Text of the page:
City Winery celebrates Black History Month and Women’s History Month with back-to-back awareness campaigns and fundraisers — “Still I Rise” and “Fierce Light” —honoring women and gender justice.

The result was multiple City Winery venues booking an eclectic group of musicians and thought leaders: Sheila E, Michelle Buteau, Lalah Hathaway, Chrisette Michele, Avery Sunshine, Shemekia Copeland, Eric Benét, SUCH, Teedra Moses, Marquel Jordan, Eric Roberson & Jeff Bradshaw, Mike Phillips, J. Howell, ZO! & Tall Black Guy and BLKBOK.

In addition, City Winery scheduled performances and appearances by Vanessa Carlton, Elle Varner, Keke Wyatt, journalist Karen Hunter, Jill Santopolo (New York Times best-selling author), Storm Large, Whine Down with Jana Kramer and Michelle Buteau in March.

Grace Blake, City Winery programming director, New York and Hudson Valley.

“We aim to foster an environment that embraces and invites people from all walks of life,” said Grace Blake, City Winery programming director for New York City and Hudson Valley. “Michael Dorf, our CEO and founder, has a commitment to having City Winery be a place where everyone has an opportunity to be represented on-stage as well as diversity in all aspects of its meaning.”

Through February and March, City Winery targets a portion of proceeds from the two inaugural initiatives to Black Feminist Future, Black Voters Matter, In Our Own Voice, Sister Reach, Sister Song and Women’s Refugee Commission.

“We go to painstaking lengths to make sure that all groups are being represented on our stage and I think we’ve really concurred that,” added Rhiannon Klee, City Winery programming director in Atlanta and Pittsburgh. “The conversation about this initiative for Black History Month and Women’s History Month is how we can do better as a company on an altruistic and philanthropic level and become an even better community partner.”

Blake and Klee said Diversity Equity and Inclusion initiatives are top of mind at City Winery and officials are constantly looking for ways to make the venues inclusive and welcoming for staff, artists and guests. They presented the idea going into the fall last year and Klee likened getting the idea off the ground to “building a plane in the air.”

“At that point many of our locations had already started booking February and March and we just built around that,” Klee explained. “Now that we have a baseline, we are looking forward to building in the future and working closely with the organizations that are beneficiaries to make sure they are being featured as much as the artists.”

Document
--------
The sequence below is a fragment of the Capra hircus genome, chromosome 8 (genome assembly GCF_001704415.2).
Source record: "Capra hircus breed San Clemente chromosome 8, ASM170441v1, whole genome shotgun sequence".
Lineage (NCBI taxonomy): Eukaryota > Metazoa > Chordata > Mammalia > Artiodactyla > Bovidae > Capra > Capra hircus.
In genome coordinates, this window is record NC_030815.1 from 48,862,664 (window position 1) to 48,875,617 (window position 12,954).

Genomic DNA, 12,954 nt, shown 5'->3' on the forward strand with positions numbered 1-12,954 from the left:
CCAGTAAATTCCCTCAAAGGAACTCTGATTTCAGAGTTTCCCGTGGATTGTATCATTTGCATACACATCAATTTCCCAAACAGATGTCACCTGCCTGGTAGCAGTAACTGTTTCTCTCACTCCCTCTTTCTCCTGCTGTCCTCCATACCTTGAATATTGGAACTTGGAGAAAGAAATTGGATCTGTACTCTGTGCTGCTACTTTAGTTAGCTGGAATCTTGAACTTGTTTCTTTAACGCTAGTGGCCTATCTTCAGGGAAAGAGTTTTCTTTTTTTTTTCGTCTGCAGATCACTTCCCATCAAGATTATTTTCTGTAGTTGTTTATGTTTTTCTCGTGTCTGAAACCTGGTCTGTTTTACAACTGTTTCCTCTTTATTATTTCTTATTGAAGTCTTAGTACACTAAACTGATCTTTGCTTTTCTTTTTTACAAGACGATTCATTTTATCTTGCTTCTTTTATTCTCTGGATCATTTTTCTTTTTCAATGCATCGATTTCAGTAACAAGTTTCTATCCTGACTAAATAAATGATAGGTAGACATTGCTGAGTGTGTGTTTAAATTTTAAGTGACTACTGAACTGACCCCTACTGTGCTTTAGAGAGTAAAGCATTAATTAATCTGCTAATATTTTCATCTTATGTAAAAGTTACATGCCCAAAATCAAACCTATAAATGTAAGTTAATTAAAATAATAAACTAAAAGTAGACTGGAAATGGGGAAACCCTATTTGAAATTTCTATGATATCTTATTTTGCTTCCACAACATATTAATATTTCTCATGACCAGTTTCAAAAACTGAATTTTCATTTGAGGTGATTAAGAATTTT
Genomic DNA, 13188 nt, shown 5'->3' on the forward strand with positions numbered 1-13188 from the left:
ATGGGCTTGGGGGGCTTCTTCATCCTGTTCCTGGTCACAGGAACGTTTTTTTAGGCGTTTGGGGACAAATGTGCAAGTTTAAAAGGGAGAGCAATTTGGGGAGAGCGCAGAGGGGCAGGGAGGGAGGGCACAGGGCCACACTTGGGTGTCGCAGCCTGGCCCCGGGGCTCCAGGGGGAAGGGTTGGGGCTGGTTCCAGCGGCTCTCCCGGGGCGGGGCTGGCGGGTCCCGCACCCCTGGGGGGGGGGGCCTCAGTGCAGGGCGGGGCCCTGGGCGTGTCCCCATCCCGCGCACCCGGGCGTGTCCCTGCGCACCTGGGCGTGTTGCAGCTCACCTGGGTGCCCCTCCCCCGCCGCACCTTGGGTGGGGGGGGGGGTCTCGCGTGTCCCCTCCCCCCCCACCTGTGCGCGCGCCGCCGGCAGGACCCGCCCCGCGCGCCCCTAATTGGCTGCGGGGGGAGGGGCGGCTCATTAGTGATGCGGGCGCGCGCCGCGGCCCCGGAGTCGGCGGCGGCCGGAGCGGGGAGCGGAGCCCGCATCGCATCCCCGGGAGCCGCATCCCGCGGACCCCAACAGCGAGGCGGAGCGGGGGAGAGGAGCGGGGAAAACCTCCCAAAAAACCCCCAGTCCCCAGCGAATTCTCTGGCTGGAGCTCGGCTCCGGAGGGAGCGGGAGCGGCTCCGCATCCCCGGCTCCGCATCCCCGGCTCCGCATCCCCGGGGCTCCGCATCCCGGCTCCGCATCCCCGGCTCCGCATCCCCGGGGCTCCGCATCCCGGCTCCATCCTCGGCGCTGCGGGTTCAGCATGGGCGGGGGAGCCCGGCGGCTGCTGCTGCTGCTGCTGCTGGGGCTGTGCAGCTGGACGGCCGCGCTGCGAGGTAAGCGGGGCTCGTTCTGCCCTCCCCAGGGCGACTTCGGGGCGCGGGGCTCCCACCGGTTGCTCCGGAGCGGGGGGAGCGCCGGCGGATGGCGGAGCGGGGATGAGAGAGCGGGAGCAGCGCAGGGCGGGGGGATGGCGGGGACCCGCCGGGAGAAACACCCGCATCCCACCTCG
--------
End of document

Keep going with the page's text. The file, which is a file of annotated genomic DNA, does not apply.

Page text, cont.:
Choosing the beneficiaries was challenging and rewarding and focused on City Winery markets.

“We wanted to be sure that we were representing those organizations within those communities,” Blake said. “We wanted to make it as broad as possible to highlight organizations that you may not have heard of rather than the traditional ones that seem to have the majority of that spotlight. That was our aim to amplify those voices and their mission.”

Rhiannon Klee, City Winery programming director, Atlanta and Pittsburgh.

Booking was a combination of working with artists who were already scheduled and outreach to like-minded talent.

“Nobody said no, which was great,” Klee said. “We did have a massive spreadsheet Grace and I worked on, a talent pool of artists who we know who would be into this, artists who are already involved in community giving – whether it’s political or social justice.”

Blake said, “It’s important as a Black woman in the industry to make sure that I am supporting and representing and making sure the door doesn’t get closed behind me, that it is left open. Being able to provide that safe space for all artists of color, as well as diverse representation, to be able to have a platform because there are so many markets where their voices may not be heard.”

The commitment to inclusivity and diversity initiatives is included in new employee orientations and cultural training sessions which include recognizing diverse events such as Black History Month, International Women’s Day and Pride.

“For us, we want to be the best community partners and not just with our staffing but within the community at large and really having it be a true representation of the market and the places that we reside and operate our business,” Grace said.

Visitors can support the cause by attending shows at City Winery locations in New York, Atlanta, Chicago, Philadelphia, Boston, Nashville and Hudson Valley, a hydro-powered winery, vineyard, restaurant and outdoor concert venue that opened in 2020. City Winery locations donate a percentage of net proceeds to the selected organizations and created a custom cabernet sauvignon wine label for “Fierce Light” and “Still I Rise,” which was designed by City Winery national designer Ellie McIntyre.

During February and March, bottles of wine can be purchased for $50 with $15 going to partner organizations. After April 1, bottles will be available for $35 with $10 going to the various participating charities.

“Next year we are aiming for the entire month of February in all of our markets,” Blake said. “That’s the goal.”